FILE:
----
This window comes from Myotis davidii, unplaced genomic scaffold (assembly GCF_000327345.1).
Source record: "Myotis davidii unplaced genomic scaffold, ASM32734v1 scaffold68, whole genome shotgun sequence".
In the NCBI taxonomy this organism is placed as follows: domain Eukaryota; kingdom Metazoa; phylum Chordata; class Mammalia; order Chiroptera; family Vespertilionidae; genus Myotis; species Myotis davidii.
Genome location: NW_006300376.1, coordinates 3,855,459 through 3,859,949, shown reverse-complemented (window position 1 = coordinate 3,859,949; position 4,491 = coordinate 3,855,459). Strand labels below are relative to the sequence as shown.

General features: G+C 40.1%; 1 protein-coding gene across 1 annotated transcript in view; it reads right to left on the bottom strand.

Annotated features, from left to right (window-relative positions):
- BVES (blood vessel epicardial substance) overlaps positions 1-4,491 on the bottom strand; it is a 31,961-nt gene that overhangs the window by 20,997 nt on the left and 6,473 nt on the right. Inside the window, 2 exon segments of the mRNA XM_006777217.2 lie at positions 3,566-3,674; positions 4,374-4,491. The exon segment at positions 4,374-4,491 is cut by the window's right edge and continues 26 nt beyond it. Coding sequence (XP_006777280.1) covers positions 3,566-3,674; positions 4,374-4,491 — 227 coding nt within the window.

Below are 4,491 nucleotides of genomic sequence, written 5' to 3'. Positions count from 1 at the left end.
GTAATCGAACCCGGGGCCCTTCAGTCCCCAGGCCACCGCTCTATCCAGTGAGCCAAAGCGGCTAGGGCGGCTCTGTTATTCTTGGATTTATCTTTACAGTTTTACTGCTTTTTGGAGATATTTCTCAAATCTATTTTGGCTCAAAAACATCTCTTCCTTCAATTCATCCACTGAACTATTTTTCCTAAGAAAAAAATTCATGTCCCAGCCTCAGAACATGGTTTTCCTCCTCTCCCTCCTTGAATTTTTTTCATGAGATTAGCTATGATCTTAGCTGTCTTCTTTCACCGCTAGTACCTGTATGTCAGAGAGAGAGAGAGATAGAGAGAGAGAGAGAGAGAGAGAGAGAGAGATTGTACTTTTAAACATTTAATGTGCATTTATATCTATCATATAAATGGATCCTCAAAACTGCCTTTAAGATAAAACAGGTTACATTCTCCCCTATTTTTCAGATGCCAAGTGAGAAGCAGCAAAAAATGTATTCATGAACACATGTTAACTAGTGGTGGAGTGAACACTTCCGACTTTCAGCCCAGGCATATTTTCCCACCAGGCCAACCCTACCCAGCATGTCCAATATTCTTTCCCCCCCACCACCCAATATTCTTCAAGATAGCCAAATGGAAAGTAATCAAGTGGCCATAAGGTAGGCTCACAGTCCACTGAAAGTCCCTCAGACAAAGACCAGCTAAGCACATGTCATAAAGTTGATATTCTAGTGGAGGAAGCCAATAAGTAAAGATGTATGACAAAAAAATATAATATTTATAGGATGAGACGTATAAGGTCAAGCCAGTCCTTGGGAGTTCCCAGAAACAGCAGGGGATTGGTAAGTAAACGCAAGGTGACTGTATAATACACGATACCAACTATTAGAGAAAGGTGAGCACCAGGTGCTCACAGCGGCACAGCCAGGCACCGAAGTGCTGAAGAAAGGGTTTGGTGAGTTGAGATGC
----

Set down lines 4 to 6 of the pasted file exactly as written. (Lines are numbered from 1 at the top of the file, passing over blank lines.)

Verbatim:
Genome location: NW_006300376.1, coordinates 3,855,459 through 3,859,949, shown reverse-complemented (window position 1 = coordinate 3,859,949; position 4,491 = coordinate 3,855,459). Strand labels below are relative to the sequence as shown.

General features: G+C 40.1%; 1 protein-coding gene across 1 annotated transcript in view; it reads right to left on the bottom strand.

Annotated features, from left to right (window-relative positions):